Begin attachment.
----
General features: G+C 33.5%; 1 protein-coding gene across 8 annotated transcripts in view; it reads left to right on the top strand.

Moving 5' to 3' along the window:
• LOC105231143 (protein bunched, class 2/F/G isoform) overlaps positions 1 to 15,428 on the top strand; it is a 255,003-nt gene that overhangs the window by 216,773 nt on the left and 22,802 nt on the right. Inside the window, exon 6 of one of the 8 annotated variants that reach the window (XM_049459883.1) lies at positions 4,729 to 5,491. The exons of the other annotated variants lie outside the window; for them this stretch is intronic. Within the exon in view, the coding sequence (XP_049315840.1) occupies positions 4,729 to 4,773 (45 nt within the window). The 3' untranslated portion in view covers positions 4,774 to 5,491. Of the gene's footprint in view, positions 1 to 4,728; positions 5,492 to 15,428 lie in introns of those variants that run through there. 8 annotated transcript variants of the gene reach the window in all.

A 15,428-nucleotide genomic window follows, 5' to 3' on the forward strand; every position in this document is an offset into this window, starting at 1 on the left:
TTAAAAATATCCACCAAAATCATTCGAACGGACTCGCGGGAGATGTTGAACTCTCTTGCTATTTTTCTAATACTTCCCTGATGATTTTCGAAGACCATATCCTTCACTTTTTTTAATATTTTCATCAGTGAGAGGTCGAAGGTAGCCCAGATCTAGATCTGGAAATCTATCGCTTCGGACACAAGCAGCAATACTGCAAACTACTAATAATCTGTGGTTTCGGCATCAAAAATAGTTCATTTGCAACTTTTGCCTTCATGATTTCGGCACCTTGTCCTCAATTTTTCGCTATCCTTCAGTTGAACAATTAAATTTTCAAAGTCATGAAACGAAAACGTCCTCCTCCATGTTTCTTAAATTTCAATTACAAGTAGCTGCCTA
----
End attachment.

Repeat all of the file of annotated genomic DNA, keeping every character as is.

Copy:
General features: G+C 33.5%; 1 protein-coding gene across 8 annotated transcripts in view; it reads left to right on the top strand.

Moving 5' to 3' along the window:
• LOC105231143 (protein bunched, class 2/F/G isoform) overlaps positions 1 to 15,428 on the top strand; it is a 255,003-nt gene that overhangs the window by 216,773 nt on the left and 22,802 nt on the right. Inside the window, exon 6 of one of the 8 annotated variants that reach the window (XM_049459883.1) lies at positions 4,729 to 5,491. The exons of the other annotated variants lie outside the window; for them this stretch is intronic. Within the exon in view, the coding sequence (XP_049315840.1) occupies positions 4,729 to 4,773 (45 nt within the window). The 3' untranslated portion in view covers positions 4,774 to 5,491. Of the gene's footprint in view, positions 1 to 4,728; positions 5,492 to 15,428 lie in introns of those variants that run through there. 8 annotated transcript variants of the gene reach the window in all.

A 15,428-nucleotide genomic window follows, 5' to 3' on the forward strand; every position in this document is an offset into this window, starting at 1 on the left:
TTAAAAATATCCACCAAAATCATTCGAACGGACTCGCGGGAGATGTTGAACTCTCTTGCTATTTTTCTAATACTTCCCTGATGATTTTCGAAGACCATATCCTTCACTTTTTTTAATATTTTCATCAGTGAGAGGTCGAAGGTAGCCCAGATCTAGATCTGGAAATCTATCGCTTCGGACACAAGCAGCAATACTGCAAACTACTAATAATCTGTGGTTTCGGCATCAAAAATAGTTCATTTGCAACTTTTGCCTTCATGATTTCGGCACCTTGTCCTCAATTTTTCGCTATCCTTCAGTTGAACAATTAAATTTTCAAAGTCATGAAACGAAAACGTCCTCCTCCATGTTTCTTAAATTTCAATTACAAGTAGCTGCCTA